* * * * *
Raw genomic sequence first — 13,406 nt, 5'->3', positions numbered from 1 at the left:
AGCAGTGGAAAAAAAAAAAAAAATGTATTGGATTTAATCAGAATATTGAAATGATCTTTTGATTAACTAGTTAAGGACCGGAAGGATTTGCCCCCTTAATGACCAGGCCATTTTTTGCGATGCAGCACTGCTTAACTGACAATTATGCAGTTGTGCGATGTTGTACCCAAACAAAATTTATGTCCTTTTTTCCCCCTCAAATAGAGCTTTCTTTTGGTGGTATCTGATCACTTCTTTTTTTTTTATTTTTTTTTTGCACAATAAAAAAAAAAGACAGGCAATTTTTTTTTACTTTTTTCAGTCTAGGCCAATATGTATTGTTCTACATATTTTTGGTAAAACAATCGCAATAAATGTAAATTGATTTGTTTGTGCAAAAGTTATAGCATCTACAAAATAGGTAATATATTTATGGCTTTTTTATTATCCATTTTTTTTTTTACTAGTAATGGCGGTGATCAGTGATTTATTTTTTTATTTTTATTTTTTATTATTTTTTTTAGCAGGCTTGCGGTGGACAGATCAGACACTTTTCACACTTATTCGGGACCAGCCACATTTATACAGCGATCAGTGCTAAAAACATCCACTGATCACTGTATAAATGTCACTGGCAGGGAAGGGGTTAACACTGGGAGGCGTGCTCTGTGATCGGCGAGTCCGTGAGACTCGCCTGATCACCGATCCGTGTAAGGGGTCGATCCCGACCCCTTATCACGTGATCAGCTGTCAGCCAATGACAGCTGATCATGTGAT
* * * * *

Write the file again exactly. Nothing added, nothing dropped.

Raw genomic sequence first — 13,406 nt, 5'->3', positions numbered from 1 at the left:
AGCAGTGGAAAAAAAAAAAAAAATGTATTGGATTTAATCAGAATATTGAAATGATCTTTTGATTAACTAGTTAAGGACCGGAAGGATTTGCCCCCTTAATGACCAGGCCATTTTTTGCGATGCAGCACTGCTTAACTGACAATTATGCAGTTGTGCGATGTTGTACCCAAACAAAATTTATGTCCTTTTTTCCCCCTCAAATAGAGCTTTCTTTTGGTGGTATCTGATCACTTCTTTTTTTTTTATTTTTTTTTTGCACAATAAAAAAAAAAGACAGGCAATTTTTTTTTACTTTTTTCAGTCTAGGCCAATATGTATTGTTCTACATATTTTTGGTAAAACAATCGCAATAAATGTAAATTGATTTGTTTGTGCAAAAGTTATAGCATCTACAAAATAGGTAATATATTTATGGCTTTTTTATTATCCATTTTTTTTTTTACTAGTAATGGCGGTGATCAGTGATTTATTTTTTTATTTTTATTTTTTATTATTTTTTTTAGCAGGCTTGCGGTGGACAGATCAGACACTTTTCACACTTATTCGGGACCAGCCACATTTATACAGCGATCAGTGCTAAAAACATCCACTGATCACTGTATAAATGTCACTGGCAGGGAAGGGGTTAACACTGGGAGGCGTGCTCTGTGATCGGCGAGTCCGTGAGACTCGCCTGATCACCGATCCGTGTAAGGGGTCGATCCCGACCCCTTATCACGTGATCAGCTGTCAGCCAATGACAGCTGATCATGTGAT